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Decision to Mine Denniston Avoids Public Process

8am Thursday 23 May 2013

Decision to Mine Denniston Avoids Public Process

Conservation Minister Nick Smith will make a decision later today to allow opencast coal mining on the Denniston Plateau, just one day before he would have had to consult the public on the proposal.

“Nick Smith is going to say yes to mining our high-value conservation land today,” said West Coast Environment Network spokesperson Lynley Hargreaves. “And he doesn't want you or I to have any say in that.”

“Three years ago the National Government ceded to public outrage, after 40,000 marched down Queen Street in Auckland. They promised public consultation for significant mining proposals on conservation land,” she added. “That legislation will finally come into force on Friday, a lone positive change in the environmental disaster that was the Crown Minerals Act review.”

“Nick Smith's decision today will obviously be a rushed decision made simply to avoid public consultation,” she adds. “Open cast mining on high-value conservation land is not something the public of New Zealand support, and the Government knows that.”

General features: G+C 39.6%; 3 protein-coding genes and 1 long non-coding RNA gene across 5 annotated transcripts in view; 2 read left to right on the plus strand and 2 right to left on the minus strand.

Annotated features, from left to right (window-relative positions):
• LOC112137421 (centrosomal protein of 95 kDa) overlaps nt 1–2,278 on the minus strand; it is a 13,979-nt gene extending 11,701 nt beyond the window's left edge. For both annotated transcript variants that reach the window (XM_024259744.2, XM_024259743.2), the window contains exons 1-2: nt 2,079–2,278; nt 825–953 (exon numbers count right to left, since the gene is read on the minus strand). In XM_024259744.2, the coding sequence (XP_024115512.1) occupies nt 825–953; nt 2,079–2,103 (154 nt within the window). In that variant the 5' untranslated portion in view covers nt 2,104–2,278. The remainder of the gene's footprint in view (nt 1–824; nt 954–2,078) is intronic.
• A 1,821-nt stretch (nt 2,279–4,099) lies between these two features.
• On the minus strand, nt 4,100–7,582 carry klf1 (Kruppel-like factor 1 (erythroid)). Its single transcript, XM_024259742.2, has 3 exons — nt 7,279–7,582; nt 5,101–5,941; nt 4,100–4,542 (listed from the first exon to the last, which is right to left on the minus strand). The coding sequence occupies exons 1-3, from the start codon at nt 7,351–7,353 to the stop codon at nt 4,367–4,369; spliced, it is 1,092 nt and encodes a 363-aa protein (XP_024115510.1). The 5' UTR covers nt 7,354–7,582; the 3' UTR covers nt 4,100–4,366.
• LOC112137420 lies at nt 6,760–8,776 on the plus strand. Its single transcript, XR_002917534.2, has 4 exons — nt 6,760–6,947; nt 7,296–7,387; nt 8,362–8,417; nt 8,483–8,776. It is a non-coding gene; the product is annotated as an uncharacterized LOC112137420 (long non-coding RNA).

Australian company Bathurst Resources put in a revised access arrangement application just two months ago, in which they shrank their mine pit area by one-third and promised a shorter mine life and narrower road. According to the application, which has been released under the Official Information Act, changes mean the miner's water treatment system will be 'more likely to manage storm surges'.

“With it's low predator pressure and high biodiversity, the Denniston Plateau is actually just an inappropriate place for an opencast coal mine,” says Ms Hargreaves.

West Coast Environment Network, alongside the Royal Forest and Bird Protection Society, is party to ongoing appeals to the Environment and High Courts challenging resource consents issued to the company. The group is also awaiting a decision from the Supreme Court on declarations sought last year by Bathurst and state-owned Solid Energy, claiming that climate change considerations can't be taken into account in issuing coal mining consents.


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